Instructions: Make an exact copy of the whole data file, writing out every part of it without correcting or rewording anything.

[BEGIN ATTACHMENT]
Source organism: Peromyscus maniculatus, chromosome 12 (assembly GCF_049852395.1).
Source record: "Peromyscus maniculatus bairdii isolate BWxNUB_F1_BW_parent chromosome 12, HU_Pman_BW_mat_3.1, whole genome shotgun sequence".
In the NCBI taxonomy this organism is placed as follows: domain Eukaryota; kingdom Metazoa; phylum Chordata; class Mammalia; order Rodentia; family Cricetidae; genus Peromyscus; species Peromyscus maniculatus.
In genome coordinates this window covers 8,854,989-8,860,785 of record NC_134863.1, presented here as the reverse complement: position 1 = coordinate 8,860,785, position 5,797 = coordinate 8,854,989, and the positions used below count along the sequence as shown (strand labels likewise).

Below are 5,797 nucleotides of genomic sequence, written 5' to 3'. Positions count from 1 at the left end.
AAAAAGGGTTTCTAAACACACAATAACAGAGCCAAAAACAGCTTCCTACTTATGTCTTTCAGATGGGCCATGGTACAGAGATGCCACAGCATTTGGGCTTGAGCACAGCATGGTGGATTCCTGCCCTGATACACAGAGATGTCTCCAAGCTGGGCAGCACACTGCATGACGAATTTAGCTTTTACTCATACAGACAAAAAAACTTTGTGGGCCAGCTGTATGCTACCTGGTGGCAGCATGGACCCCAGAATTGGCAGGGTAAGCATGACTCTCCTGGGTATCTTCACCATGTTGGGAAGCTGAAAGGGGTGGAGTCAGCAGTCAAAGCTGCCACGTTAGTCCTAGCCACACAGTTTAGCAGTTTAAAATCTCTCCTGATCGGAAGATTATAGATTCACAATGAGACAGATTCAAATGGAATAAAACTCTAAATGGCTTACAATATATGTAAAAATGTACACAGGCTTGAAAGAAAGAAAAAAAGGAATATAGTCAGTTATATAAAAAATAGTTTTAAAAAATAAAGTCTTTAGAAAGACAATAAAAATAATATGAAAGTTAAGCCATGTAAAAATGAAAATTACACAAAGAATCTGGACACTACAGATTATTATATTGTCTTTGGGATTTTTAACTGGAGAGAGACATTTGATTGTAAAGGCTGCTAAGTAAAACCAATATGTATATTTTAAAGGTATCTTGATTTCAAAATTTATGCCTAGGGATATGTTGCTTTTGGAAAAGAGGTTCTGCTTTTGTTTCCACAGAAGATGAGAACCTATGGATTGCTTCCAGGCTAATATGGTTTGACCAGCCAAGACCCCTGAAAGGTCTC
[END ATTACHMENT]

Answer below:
Source organism: Peromyscus maniculatus, chromosome 12 (assembly GCF_049852395.1).
Source record: "Peromyscus maniculatus bairdii isolate BWxNUB_F1_BW_parent chromosome 12, HU_Pman_BW_mat_3.1, whole genome shotgun sequence".
In the NCBI taxonomy this organism is placed as follows: domain Eukaryota; kingdom Metazoa; phylum Chordata; class Mammalia; order Rodentia; family Cricetidae; genus Peromyscus; species Peromyscus maniculatus.
In genome coordinates this window covers 8,854,989-8,860,785 of record NC_134863.1, presented here as the reverse complement: position 1 = coordinate 8,860,785, position 5,797 = coordinate 8,854,989, and the positions used below count along the sequence as shown (strand labels likewise).

Below are 5,797 nucleotides of genomic sequence, written 5' to 3'. Positions count from 1 at the left end.
AAAAAGGGTTTCTAAACACACAATAACAGAGCCAAAAACAGCTTCCTACTTATGTCTTTCAGATGGGCCATGGTACAGAGATGCCACAGCATTTGGGCTTGAGCACAGCATGGTGGATTCCTGCCCTGATACACAGAGATGTCTCCAAGCTGGGCAGCACACTGCATGACGAATTTAGCTTTTACTCATACAGACAAAAAAACTTTGTGGGCCAGCTGTATGCTACCTGGTGGCAGCATGGACCCCAGAATTGGCAGGGTAAGCATGACTCTCCTGGGTATCTTCACCATGTTGGGAAGCTGAAAGGGGTGGAGTCAGCAGTCAAAGCTGCCACGTTAGTCCTAGCCACACAGTTTAGCAGTTTAAAATCTCTCCTGATCGGAAGATTATAGATTCACAATGAGACAGATTCAAATGGAATAAAACTCTAAATGGCTTACAATATATGTAAAAATGTACACAGGCTTGAAAGAAAGAAAAAAAGGAATATAGTCAGTTATATAAAAAATAGTTTTAAAAAATAAAGTCTTTAGAAAGACAATAAAAATAATATGAAAGTTAAGCCATGTAAAAATGAAAATTACACAAAGAATCTGGACACTACAGATTATTATATTGTCTTTGGGATTTTTAACTGGAGAGAGACATTTGATTGTAAAGGCTGCTAAGTAAAACCAATATGTATATTTTAAAGGTATCTTGATTTCAAAATTTATGCCTAGGGATATGTTGCTTTTGGAAAAGAGGTTCTGCTTTTGTTTCCACAGAAGATGAGAACCTATGGATTGCTTCCAGGCTAATATGGTTTGACCAGCCAAGACCCCTGAAAGGTCTC